Protesters and activists these days have flocked to social media and mobile technology to circumvent censorship and blockades that prevent their message from reaching other people. But now the tables might have been turned on them. A new trojan malware called Xsser mRAT that infects iOS as well as Android devices has been discovered to be of Chinese origin and is seemingly targeting Hong Kong's Occupy Central movement.
The Department of Justice has announced that four hackers, part of what is being referred to as an "international computer hacking ring" -- have been charged for stealing data and software related to the Xbox and belonging to the military. Two of the four hackers have plead guilty to the charges.
Apple has introduced a new privacy website detailing the company's stance on government data requests and steps it has taken to protect its customers' information. To kick it off comes a message from Tim Cook, who says, "Security and privacy are fundamental to the design of all our hardware, software, and services."
A whopping 230,000 driverless vehicles could be on the road PER YEAR by the year 2025 according to a recent IHS Automotive study. Audi knows this. That’s why their receiving of the first California-issued Autonomous Driving Permit is very, very good news for them.
Today the White House has named Google’s Megan Smith the United States’ new Chief Technology Officer. President Obama has also named former Twitter lawyer Alexander Macgillivray the new Deputy US CTO.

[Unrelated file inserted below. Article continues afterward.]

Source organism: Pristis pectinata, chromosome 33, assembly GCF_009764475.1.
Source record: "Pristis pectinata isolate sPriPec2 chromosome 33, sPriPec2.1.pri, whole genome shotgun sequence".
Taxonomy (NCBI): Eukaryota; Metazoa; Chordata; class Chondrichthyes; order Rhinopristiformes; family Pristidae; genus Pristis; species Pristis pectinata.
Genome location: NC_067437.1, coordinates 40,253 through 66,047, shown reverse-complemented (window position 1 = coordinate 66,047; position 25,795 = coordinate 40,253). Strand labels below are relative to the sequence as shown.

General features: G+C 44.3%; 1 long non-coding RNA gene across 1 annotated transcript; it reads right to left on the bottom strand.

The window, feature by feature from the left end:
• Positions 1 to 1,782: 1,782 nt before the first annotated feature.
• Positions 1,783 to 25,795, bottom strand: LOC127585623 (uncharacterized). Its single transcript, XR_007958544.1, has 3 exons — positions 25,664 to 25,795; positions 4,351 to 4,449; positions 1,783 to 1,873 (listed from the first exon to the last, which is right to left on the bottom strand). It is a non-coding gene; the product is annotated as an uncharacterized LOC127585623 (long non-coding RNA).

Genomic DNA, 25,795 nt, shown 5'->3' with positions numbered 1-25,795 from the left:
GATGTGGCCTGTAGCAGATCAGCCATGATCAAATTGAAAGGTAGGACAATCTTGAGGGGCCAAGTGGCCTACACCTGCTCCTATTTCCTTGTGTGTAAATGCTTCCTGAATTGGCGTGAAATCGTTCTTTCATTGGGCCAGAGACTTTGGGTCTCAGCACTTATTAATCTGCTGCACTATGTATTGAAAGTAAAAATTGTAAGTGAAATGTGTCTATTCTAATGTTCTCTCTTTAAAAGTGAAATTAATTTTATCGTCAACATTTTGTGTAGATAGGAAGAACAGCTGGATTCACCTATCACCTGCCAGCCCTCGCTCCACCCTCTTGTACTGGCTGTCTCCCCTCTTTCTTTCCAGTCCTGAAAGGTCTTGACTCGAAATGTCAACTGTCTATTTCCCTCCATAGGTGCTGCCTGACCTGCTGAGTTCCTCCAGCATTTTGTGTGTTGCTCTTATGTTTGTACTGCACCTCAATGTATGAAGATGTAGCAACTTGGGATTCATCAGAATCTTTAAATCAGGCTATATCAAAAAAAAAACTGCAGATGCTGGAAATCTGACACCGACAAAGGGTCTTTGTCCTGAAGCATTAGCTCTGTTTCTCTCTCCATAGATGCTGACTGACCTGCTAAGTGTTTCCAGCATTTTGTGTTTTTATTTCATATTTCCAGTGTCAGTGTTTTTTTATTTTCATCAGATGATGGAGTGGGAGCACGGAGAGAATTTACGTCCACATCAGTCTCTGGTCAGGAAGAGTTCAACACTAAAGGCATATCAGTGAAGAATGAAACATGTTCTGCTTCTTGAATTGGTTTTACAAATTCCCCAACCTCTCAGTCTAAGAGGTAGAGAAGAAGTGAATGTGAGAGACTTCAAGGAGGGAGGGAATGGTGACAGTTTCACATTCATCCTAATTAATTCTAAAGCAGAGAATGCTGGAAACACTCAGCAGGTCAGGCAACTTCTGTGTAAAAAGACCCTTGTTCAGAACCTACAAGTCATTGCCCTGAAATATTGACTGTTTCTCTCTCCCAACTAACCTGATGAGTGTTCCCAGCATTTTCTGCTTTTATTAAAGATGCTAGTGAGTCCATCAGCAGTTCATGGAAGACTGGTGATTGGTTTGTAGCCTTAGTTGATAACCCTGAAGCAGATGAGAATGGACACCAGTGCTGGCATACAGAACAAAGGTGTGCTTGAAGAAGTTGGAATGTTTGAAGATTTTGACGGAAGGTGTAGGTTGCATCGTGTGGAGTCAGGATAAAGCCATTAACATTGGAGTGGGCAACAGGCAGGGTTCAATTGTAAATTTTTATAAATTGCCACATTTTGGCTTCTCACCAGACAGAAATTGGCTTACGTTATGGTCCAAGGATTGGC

The US dollar is the currency of choice in Ecuador, something that could eventually be second-best to a digital currency issued by the nation's Central Bank. Ecuador's government says this is a first for cryptocurrencies, and that it will have many benefits, including helping the poor.
In a world full of threats and rampant government monitoring, it isn't surprising that a game called Global Thermonuclear War would raise a red flag at some point. The somewhat comical part is how it happened -- when the developer's unsuspecting landlord entered to do an inspection and was greeted with a white board containing a diagram for blowing up the eastern US.
The White House's cybersecurity coordinator Michael Daniel, tasked with things like heading the development of cybersecurity strategies, doesn't have much in the form of technical know-how, but that's okay, he says. According to Daniel, his lack of "being too down in the weeds at the technical level" is a benefit.
There is another leaker following in the footsteps of Edward Snowden, and the military doesn't like what he or she is revealing. The Intercept has been revealing information believed to be from this leaker, and for this reason the military has ordered its personnel to avoid the website, citing security issues.